Archiving and Memorializing Disasters International Workshop,
UN World Conference for Disaster Risk Reduction (March 16, 2015)
The Digital Archives of IRIDeS held a public forum on Archiving and Memorialising Disasters at the UN World Conference on Disaster Risk Reduction (March 14-18, 2015). For this international and interdisciplinary workshop, Dr. Akihiro Shibayama and Dr. Sébastien Penmellen Boret (Disaster Information, Management and Public Collaboration Division) invited experts from the USA, Europe and Asia. These researchers drew from their respective fields of expertise including anthropology, history and information science making it an interdisciplinary discussion. Together they attracted an informed and enthusiastic audience as well as national media.
In their opening address, Dr. Shibayama and Dr. Boret began the discussion on the roles of digital archives and memorialisation of disasters by reminding the audience that large-scale disasters not only caused incommensurable losses but also provided important information and critical knowledge for Disaster Risk Reduction. This information materialises in the form of digital archives and memorialisation (i.e. any tangible and intangible acts of remembrance, such as private and public ceremonies, secular and religious memorial monuments and sites, and also story telling and formal disaster education). The wealth of data recorded and the memorialisation of disasters must serve to improve local and international policy in order to reduce the impact of future natural hazards.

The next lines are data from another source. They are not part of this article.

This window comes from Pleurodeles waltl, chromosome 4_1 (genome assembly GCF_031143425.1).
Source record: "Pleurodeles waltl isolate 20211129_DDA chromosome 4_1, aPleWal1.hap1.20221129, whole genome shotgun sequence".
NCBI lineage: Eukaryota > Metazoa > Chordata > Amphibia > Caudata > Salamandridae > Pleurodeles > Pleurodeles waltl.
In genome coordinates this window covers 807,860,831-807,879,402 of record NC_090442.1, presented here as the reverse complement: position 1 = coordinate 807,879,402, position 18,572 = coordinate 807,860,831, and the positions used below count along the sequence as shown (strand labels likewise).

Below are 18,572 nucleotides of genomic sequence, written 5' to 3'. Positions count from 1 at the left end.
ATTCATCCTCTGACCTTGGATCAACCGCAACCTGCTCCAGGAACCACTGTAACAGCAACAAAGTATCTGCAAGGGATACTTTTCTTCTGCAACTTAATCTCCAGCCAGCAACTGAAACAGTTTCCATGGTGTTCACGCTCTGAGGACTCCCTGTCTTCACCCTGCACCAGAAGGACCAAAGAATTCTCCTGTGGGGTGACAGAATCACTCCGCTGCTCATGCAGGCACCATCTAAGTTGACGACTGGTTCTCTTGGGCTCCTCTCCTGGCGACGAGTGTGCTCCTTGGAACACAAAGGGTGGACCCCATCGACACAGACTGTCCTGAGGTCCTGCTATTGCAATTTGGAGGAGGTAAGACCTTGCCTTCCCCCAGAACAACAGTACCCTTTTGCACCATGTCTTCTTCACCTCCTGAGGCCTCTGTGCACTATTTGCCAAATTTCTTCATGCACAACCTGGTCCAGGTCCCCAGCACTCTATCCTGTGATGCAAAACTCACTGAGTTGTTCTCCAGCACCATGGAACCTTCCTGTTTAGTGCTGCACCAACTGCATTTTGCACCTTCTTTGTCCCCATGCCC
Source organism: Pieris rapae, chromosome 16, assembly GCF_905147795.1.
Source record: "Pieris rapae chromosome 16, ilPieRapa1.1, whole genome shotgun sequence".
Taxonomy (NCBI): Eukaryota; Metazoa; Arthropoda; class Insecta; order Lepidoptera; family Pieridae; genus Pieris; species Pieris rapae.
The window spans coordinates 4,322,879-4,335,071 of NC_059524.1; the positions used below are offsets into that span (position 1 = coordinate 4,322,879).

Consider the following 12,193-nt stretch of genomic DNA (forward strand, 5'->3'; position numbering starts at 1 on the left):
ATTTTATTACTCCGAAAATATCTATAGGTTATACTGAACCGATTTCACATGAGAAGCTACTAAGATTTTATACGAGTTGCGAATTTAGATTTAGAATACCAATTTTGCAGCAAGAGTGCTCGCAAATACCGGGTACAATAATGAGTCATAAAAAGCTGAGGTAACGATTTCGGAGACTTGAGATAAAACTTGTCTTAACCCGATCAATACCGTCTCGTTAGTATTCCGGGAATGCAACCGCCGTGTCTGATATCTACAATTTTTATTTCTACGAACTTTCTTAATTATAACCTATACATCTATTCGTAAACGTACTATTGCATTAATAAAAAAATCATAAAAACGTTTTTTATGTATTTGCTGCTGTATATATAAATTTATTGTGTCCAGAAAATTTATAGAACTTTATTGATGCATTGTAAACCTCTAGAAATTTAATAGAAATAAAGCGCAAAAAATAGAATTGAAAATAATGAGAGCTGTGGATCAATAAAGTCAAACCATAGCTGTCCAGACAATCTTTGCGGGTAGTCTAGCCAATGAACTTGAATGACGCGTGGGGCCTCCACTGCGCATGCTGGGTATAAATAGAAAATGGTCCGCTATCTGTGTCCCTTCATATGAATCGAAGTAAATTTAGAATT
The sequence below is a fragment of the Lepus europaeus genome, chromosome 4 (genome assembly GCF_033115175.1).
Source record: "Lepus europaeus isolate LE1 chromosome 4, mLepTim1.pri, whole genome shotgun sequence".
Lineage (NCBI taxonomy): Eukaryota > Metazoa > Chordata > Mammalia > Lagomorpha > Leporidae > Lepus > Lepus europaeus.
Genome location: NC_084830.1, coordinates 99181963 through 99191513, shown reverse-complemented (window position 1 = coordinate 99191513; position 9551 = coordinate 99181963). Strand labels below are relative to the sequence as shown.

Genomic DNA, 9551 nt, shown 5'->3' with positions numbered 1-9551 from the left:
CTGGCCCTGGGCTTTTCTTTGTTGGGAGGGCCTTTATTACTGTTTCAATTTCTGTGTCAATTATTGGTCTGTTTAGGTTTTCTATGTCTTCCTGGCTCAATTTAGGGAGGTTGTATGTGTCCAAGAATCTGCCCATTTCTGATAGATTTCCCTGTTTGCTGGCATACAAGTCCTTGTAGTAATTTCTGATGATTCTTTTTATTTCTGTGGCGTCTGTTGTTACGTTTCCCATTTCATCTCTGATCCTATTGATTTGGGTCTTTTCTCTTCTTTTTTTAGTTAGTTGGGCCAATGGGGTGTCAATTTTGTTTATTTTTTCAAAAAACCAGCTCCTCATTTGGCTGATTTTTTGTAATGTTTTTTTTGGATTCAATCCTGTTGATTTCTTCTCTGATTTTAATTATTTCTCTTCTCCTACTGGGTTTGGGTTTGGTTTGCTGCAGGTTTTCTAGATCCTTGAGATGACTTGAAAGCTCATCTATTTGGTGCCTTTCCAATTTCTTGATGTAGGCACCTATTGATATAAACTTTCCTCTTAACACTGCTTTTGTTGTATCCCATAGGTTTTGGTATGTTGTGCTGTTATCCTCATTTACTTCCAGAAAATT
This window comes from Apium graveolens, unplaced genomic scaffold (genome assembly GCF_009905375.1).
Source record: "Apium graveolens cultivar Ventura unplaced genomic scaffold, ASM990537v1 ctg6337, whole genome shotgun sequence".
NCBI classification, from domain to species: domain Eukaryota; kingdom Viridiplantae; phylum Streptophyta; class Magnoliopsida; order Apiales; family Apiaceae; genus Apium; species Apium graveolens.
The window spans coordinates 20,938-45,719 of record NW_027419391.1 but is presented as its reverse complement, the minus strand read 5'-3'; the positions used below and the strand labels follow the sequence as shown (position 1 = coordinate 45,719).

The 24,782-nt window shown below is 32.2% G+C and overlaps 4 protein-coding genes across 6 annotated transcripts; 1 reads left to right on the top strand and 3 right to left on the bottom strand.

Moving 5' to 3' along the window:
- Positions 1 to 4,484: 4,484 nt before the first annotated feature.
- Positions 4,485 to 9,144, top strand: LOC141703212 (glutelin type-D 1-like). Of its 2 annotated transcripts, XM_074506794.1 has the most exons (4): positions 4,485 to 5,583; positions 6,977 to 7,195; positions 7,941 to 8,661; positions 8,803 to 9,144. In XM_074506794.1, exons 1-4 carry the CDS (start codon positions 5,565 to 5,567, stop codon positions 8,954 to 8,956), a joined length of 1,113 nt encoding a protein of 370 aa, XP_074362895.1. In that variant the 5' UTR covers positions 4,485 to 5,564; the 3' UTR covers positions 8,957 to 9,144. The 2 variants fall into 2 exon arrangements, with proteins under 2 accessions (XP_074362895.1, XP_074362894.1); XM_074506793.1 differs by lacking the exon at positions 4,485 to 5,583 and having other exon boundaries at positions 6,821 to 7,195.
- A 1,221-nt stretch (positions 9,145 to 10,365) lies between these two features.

During the discussion time, the participants drew from their respective activities and research on disaster archives and memorials. Focusing on digital archives, Prof. Andrew Gordon and Prof. Ted Bestor (Harvard University), Muzailin Afan (Syiah Kuala University) and David. H. Slater (Sophia University) discussed the impact of digital information and technology in four disaster archive projects: Japan’s 2011 Disasters, Digital Archives of Tsunamis in Aceh (DATA) and Voices from Tohoku. Investigating disaster memorialization, Susann Baez Ullberg (Sweden National Defense College), Ryo Morimoto (Brandeis University) and Sébastien P. Boret (Tohoku University) demonstrated the process and role of memorialization in post-disaster communities of Japan and Argentina. Perceptible in all these presentations, the presentation of Susanna Hoffman on the representations of disasters in art and legends across time and cultures confirming the idea that archiving and memorializing have been two long-lived practices forming the social memory of human disasters.
The synergy created during this public forum ignited a real reflection on the role of digital archives and memorials in disaster risk reduction. The first challenge identified is to keep the memories of disasters alive within and across cultures. The second necessity is therefore to treat archives and memories as dynamic processes requiring both technological knowledge and creative thinking. In order respond to these two challenged, this workshop concluded with an immediate call for the creation of an international meta-database and research group of disaster archives and memorialisation.